By Sydne Tursky
Founded well over 100 years ago, Rogers-based Daisy Outdoor Products became a hallmark of the American shooting scene by producing iconic products like the Red Ryder BB gun, a toy made famous by the 1983 film, A Christmas Story. Daisy continues to honor its long history by promoting and providing gun-safety education programs for young people across the country.
“Our mission is to provide that safe avenue to learning gun safety so that young people can move forward in the shooting sports,” says Lawrence Taylor, Daisy’s public relations director.
The first incarnation of Daisy opened in 1882 as the Plymouth Iron Windmill Company in Michigan. As windmills became more difficult to produce, the company shifted its focus to producing an all-metal airgun, which had been recently invented by company head Clarence Hamilton.
What started as a gift purchase for windmill buyers rapidly gained popularity among the company’s board members and consumers alike, and by the turn of the century the company had renamed itself Daisy Manufacturing Company and was producing airguns exclusively. The company name came from a board member’s impressed exclamation when he tried out the new airgun for the first time — “it’s a Daisy” was a popular saying at the time.
In the 1950s, Daisy owner Lewis Cass Hough flew to Rogers and instantly fell in love with the area. It was small then, mostly dirt roads. But something about it made Hough want to move there immediately. In 1958, Hough, the Daisy Company and about 70 families of Daisy employees moved to Rogers.
“It spurred a lot of the creation and strength of Rogers,” Taylor says. “We’ve always been proud to be a part of Rogers, and we hope to be here for 100 more years.”
Daisy has expanded its catalog over the years to include pellet guns, archery products, slingshots and various accessories. However, even as toy gun products gained popularity over the years, the company’s executives questioned whether taking advantage of those trends was the responsible choice.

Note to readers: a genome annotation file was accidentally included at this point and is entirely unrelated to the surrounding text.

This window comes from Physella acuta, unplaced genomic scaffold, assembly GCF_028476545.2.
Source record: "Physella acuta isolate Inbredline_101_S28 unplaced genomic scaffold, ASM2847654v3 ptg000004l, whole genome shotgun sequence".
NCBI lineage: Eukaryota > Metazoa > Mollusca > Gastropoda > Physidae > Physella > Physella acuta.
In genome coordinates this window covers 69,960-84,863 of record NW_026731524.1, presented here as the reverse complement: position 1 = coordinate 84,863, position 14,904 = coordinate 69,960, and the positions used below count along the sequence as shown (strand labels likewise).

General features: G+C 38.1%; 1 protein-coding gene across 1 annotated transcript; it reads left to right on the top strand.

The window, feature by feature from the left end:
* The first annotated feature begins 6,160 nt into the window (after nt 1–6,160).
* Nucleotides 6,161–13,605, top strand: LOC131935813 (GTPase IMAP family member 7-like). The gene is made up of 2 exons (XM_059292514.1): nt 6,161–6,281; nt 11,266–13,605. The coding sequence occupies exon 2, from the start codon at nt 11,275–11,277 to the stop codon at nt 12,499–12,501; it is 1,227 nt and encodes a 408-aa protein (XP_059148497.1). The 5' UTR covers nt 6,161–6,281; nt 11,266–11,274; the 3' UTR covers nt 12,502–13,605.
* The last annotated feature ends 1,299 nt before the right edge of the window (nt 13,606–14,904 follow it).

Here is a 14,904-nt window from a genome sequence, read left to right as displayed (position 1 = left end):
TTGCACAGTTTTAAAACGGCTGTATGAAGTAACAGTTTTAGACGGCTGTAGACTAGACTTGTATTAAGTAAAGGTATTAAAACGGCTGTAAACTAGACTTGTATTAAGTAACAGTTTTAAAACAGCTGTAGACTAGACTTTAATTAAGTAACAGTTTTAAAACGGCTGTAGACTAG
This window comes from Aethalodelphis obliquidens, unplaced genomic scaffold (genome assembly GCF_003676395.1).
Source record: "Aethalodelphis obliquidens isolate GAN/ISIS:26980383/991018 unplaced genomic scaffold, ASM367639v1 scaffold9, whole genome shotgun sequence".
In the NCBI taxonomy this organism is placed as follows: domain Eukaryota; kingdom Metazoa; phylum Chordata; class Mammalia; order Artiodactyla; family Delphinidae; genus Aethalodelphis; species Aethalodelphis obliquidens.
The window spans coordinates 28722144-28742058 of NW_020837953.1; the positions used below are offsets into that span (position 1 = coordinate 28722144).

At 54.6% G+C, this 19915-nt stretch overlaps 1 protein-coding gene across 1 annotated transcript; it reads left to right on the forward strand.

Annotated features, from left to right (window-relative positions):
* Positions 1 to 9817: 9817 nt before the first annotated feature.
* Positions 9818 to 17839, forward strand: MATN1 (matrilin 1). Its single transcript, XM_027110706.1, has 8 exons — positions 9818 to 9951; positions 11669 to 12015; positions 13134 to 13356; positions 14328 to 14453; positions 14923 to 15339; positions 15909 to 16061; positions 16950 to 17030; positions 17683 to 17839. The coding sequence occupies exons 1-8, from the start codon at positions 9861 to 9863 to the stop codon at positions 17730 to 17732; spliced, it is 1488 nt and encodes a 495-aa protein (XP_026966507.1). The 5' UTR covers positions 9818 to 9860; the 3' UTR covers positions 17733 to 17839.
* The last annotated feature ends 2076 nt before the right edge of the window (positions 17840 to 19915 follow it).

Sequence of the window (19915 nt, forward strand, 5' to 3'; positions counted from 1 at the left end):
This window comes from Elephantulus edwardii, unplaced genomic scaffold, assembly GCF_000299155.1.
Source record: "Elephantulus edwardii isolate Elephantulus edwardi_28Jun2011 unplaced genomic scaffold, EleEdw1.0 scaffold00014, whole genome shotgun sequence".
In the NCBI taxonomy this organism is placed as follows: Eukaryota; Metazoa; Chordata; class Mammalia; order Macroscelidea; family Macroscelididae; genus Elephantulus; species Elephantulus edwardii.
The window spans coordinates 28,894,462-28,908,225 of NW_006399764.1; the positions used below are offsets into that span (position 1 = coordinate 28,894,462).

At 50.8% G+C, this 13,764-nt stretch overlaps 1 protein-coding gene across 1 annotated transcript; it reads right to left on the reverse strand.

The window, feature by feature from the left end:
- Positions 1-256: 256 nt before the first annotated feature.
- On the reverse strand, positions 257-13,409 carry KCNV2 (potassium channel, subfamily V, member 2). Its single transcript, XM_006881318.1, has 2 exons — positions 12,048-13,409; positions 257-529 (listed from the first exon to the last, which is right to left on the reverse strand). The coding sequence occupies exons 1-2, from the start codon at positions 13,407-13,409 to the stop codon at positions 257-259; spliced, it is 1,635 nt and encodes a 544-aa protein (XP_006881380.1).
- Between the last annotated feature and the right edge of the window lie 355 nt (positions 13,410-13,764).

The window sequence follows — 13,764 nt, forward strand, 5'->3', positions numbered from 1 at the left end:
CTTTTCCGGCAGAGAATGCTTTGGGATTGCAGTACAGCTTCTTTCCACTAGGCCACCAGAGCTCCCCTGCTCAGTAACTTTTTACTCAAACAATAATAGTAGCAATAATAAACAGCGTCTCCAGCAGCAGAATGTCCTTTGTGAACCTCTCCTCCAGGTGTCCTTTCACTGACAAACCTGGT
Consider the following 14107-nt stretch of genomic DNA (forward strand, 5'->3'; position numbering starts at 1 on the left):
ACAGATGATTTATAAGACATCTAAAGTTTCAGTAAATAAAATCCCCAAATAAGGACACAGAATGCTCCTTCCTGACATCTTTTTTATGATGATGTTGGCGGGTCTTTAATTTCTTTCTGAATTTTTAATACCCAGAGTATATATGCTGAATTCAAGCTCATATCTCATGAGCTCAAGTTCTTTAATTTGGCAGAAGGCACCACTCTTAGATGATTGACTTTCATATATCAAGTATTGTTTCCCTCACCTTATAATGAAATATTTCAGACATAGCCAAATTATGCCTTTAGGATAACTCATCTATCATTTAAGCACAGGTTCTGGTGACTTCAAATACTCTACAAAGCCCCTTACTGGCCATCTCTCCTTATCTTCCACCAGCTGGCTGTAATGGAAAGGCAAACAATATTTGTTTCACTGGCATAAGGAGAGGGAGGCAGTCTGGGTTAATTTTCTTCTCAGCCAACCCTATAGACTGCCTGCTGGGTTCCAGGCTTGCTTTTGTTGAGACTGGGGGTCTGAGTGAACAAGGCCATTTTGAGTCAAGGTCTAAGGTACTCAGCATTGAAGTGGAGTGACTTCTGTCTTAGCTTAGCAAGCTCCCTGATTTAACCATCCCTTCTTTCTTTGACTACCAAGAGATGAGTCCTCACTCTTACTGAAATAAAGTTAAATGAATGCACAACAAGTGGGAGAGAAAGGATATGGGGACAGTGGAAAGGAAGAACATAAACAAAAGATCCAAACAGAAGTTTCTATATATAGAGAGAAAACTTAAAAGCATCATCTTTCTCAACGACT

“We were on the forefront of the paintball trend and on the forefront of the Airsoft trend, but we determined that our responsibility as a BB gun company was to BB guns and that we would not be a part of guns that you shoot each other with,” Taylor explains. “That was not our message with Daisy.”
Today, the company focuses almost as much on safety as it does on guns. The Red Ryder BB gun is a hugely popular product for them. One reason Taylor loves it so much is because, thanks to A Christmas Story, Daisy has a free 24-hour commercial each Christmas as a movie, with the tagline “Don’t shoot your eye out,” is shown on a loop. It’s great for business, but also great for their message.
Daisy also uses its Daisy Nationals program to promote gun safety. It’s an annual national championship competition for kids across the country to learn and perfect gun skills in a competitive environment. All competitors must place first at their state-level competition, and then they may compete at nationals, where a safety test makes up a large portion of their score. Preparing for the test requires taking part in Daisy’s shooting lessons, the first gun-safety curriculum produced by a gun manufacturer. The lessons were even taught in schools in the 1950s and 60s.
“Not many people get to compete for a national championship in anything, but our Daisy Nationals match lets everyone [compete] regardless of race, gender, anything, handicap, anything,” Taylor says. “That’s the basis of everything we do, to help teach young people safety while exposing young shooters to the joys of shooting.”